The two biometers were employed for measurements in all patients in a random order by the same examiner (JYe); the measurements were taken within the shortest time period possible. Examinations were performed between 10:00 AM and 5:00 PM. Mean keratometry (K) was calculated as mean K = (steep K+flat K)/2, and the corneal spherocylinder was converted into astigmatism vectors (J0 = [−(steep K-flat K)/2×cos (2×axis)] and J45 = [−(steep K-flat K)/2×sin (2×axis)]).

Statistical Analysis

Statistical analysis was performed using SPSS for Windows software (version 21.0, IBM Corporation). The results of three measurements were calculated and presented as mean ± standard deviation (SD). For agreement assessment, paired t tests, the intraclass correlation coefficient (ICC), and Bland-Altman plots were performed, and 95% limits of agreement (LoA) were calculated.16 This method involved plotting the difference between the two devices against their mean, thereby allowing an assessment of the systematic difference between measurements. The mean difference is the estimated bias, and the SD of the differences measures the random fluctuations of this mean. The range of the ICC is from 0 to 1 and is classified as follows: less than 0.75 = poor, greater than 0.75 = moderate, and greater than 0.9 = excellent. The LoA was defined as the mean ±1.96 SD of the differences between the two measurement techniques, providing an interval within 95% of the differences between measurements, where they were expected to lie. Narrower 95% LoA indicates higher agreement. Comparisons between measurements were performed using a t test, and P values less than .05 were considered statistically significant.17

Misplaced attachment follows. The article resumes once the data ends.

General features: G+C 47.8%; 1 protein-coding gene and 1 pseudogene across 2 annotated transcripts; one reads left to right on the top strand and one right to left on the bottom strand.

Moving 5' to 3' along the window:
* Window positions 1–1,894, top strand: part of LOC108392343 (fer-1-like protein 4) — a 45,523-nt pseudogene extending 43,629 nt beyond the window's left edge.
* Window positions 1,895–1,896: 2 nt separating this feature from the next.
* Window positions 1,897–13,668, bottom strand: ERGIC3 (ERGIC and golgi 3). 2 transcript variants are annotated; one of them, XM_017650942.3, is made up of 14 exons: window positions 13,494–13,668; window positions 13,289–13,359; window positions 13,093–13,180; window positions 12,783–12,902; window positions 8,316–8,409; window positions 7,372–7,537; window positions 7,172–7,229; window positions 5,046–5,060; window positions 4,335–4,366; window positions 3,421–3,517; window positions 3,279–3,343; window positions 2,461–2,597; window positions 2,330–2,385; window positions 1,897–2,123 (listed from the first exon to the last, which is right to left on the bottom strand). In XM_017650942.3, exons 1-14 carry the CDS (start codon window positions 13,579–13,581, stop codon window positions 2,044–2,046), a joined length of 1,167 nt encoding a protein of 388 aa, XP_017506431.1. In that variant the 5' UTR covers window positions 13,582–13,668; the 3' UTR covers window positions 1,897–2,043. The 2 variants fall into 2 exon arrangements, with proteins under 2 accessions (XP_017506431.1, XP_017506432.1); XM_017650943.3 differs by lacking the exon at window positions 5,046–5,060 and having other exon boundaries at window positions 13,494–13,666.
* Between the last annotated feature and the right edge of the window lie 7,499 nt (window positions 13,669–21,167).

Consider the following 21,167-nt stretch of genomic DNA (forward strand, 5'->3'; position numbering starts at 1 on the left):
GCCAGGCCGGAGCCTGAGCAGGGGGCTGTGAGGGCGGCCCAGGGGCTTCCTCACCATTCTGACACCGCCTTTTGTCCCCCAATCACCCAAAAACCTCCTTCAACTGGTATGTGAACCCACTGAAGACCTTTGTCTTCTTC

The minimum sample size was calculated using the PS Power and Sample Size Calculation software (version 3.0; http://biostat.mc.vanderbilt.edu/PowerSample-Size). Considering a previously reported 0.05 mm SD of difference for axial length between the Argos biometer and another PCI optical biometer,4 a sample size of at least 83 patients was calculated to achieve a 0.02 mm difference with a power of 95% and a type 1 error probability of 0.05.

Results

A total of 145 eyes of 145 enrolled patients were subjected to measurements. The mean age of the patients was 37.55 ± 18.21 years (range: 18 to 90 years); 80 (55%) patients were female. The results of the overall study are presented in Table 1. The means ± SD of every biometric parameter are listed for the total number of cases that could be measured. All ocular biometric parameters measurements by the Argos were consistently numerically higher than those obtained by the Pentacam AXL, except for those of CCT and J0 (2.5 mm).

Biometric Measurement Parameters of the New Pentacam AXL Scheimpflug Imaging/Partial Coherence Interferometry Biometer and the Argos SS-OCT Biometer

Table 1:

Biometric Measurement Parameters of the New Pentacam AXL Scheimpflug Imaging/Partial Coherence Interferometry Biometer and the Argos SS-OCT Biometer